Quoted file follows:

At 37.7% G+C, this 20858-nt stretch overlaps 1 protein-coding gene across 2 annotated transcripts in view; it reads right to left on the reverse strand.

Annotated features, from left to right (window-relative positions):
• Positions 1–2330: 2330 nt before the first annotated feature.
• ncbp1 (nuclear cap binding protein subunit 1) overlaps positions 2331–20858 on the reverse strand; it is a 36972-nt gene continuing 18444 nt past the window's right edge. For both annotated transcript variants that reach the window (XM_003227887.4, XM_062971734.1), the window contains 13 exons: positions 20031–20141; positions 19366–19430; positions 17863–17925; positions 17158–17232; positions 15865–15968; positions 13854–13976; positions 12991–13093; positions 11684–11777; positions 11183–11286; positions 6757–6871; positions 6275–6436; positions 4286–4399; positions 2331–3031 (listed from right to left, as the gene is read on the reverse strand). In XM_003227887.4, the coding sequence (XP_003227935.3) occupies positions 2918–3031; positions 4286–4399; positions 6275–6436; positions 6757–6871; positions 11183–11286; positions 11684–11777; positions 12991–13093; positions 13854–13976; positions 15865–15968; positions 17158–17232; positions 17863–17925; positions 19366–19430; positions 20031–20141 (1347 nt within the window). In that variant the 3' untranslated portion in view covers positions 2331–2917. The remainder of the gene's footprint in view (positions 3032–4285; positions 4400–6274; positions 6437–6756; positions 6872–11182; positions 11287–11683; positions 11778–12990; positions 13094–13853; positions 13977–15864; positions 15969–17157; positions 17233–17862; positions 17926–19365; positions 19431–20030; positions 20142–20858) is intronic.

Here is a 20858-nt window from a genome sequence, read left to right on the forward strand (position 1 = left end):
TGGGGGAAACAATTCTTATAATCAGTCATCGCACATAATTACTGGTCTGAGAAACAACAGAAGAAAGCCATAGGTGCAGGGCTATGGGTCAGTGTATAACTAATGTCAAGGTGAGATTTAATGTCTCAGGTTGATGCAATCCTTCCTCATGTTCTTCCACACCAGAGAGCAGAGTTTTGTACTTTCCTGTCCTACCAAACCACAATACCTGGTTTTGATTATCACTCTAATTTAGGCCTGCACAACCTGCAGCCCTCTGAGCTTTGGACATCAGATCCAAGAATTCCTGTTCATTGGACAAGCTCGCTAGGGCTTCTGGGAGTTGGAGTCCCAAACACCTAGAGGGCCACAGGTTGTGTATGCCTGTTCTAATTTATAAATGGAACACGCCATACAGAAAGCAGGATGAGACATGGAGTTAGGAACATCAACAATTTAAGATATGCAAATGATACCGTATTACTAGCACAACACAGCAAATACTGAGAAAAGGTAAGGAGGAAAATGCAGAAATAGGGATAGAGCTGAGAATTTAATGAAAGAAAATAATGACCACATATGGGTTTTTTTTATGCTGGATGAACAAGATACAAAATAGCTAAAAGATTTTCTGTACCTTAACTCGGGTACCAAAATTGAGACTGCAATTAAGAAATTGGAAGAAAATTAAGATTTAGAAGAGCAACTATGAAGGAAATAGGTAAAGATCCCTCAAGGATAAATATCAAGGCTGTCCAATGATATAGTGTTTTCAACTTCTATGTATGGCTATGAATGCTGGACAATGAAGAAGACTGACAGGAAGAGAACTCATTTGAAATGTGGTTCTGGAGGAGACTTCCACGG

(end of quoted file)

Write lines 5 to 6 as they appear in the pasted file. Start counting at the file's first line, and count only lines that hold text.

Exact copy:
Here is a 20858-nt window from a genome sequence, read left to right on the forward strand (position 1 = left end):
TGGGGGAAACAATTCTTATAATCAGTCATCGCACATAATTACTGGTCTGAGAAACAACAGAAGAAAGCCATAGGTGCAGGGCTATGGGTCAGTGTATAACTAATGTCAAGGTGAGATTTAATGTCTCAGGTTGATGCAATCCTTCCTCATGTTCTTCCACACCAGAGAGCAGAGTTTTGTACTTTCCTGTCCTACCAAACCACAATACCTGGTTTTGATTATCACTCTAATTTAGGCCTGCACAACCTGCAGCCCTCTGAGCTTTGGACATCAGATCCAAGAATTCCTGTTCATTGGACAAGCTCGCTAGGGCTTCTGGGAGTTGGAGTCCCAAACACCTAGAGGGCCACAGGTTGTGTATGCCTGTTCTAATTTATAAATGGAACACGCCATACAGAAAGCAGGATGAGACATGGAGTTAGGAACATCAACAATTTAAGATATGCAAATGATACCGTATTACTAGCACAACACAGCAAATACTGAGAAAAGGTAAGGAGGAAAATGCAGAAATAGGGATAGAGCTGAGAATTTAATGAAAGAAAATAATGACCACATATGGGTTTTTTTTATGCTGGATGAACAAGATACAAAATAGCTAAAAGATTTTCTGTACCTTAACTCGGGTACCAAAATTGAGACTGCAATTAAGAAATTGGAAGAAAATTAAGATTTAGAAGAGCAACTATGAAGGAAATAGGTAAAGATCCCTCAAGGATAAATATCAAGGCTGTCCAATGATATAGTGTTTTCAACTTCTATGTATGGCTATGAATGCTGGACAATGAAGAAGACTGACAGGAAGAGAACTCATTTGAAATGTGGTTCTGGAGGAGACTTCCACGG